Endoscope reprocessing is still an issue of utmost importance, Gastroenterology & Endoscopy News reports.
G & E spoke with several experts to compile reprocessing tips for practices. Six insights:
1. New York City-based NYU Langone Medical Center clinical professor Jonathan Cohen, MD, said to G & E that centers need to prioritize reprocessing and establish group buy-in.
"The endoscopy unit must maintain the highest standards, not just in terms of equipment, but also training, personnel and competency assessment to ensure that the people cleaning the scopes are following all of the steps correctly every time," Dr. Cohen said.
2. Centers should have training in place and conduct at least a biannual assessment of staff competency, Dr. Cohen said.
3. Seattle-based Swedish Medical Center gastroenterologist Jack Brandabur, MD, reiterated the importance of having properly trained staff.
4. The November 2012 Escherichia coli outbreak at Seattle-based Virginia Mason Medical Center reemphasized the importance of endoscope reprocessing, Dr. Brandabur said. "They had been doing everything right and still had an outbreak, so that was a wake-up call for us that this is a critical piece of our workflow within our endoscopy unit, and patients' lives depend on it."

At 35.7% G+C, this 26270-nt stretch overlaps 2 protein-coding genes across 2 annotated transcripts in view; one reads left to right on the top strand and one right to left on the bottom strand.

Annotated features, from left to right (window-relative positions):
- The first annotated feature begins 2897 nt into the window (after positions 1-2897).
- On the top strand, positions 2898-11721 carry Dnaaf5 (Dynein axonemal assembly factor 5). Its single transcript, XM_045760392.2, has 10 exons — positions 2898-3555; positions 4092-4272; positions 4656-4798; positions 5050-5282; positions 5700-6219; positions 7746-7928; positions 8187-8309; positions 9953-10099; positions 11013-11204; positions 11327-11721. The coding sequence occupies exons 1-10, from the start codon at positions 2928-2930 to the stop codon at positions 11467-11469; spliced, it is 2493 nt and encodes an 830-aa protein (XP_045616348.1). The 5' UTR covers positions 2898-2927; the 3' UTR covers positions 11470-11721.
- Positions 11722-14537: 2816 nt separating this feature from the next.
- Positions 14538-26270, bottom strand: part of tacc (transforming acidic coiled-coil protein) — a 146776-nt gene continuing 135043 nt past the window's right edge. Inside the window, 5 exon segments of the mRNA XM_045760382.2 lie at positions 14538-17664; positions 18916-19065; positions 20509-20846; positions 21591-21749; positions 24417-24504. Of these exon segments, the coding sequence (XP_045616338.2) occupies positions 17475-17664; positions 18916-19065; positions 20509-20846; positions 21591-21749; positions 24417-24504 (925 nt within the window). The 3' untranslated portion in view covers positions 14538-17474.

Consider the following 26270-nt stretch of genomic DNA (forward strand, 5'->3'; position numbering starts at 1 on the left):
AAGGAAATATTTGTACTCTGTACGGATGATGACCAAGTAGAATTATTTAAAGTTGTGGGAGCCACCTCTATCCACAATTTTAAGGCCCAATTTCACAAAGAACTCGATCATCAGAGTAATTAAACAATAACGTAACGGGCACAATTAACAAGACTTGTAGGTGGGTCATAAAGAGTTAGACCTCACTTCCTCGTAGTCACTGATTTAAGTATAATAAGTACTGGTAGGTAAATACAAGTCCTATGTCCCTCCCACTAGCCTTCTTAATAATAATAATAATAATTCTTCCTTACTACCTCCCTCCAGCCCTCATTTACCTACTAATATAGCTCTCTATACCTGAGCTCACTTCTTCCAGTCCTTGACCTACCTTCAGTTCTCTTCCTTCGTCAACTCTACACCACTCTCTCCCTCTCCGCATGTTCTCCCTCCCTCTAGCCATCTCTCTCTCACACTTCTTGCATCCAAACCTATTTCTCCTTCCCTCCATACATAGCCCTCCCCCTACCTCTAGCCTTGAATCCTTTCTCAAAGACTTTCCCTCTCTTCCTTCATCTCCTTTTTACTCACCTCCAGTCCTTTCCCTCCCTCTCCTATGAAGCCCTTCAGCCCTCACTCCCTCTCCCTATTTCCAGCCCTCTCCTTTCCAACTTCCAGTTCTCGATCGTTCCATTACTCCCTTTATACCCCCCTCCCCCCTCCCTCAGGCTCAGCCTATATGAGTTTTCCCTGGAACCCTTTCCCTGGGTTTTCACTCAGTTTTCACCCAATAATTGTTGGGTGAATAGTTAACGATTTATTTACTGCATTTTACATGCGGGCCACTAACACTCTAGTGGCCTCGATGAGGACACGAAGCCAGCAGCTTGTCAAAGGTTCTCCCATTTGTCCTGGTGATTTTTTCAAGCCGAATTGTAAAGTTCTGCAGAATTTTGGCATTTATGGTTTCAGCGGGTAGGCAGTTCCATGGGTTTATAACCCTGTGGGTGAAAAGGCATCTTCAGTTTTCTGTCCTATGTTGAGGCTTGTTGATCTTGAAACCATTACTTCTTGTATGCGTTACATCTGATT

5. Renton, Wash.-based Providence St. Joseph Health, Swedish's parent system, retooled its reprocessing system in light of the outbreak. The health system implemented a rigorous training process for its reprocessing technicians, including a training course and a quarterly recertification process.
6. Drs. Brandabur and Cohen also stressed the importance of patient communication in reprocessing.
"Every patient needs to know that there is a small but very real risk of infection with this equipment," Dr. Brandabur said.
To read the entire article, click here.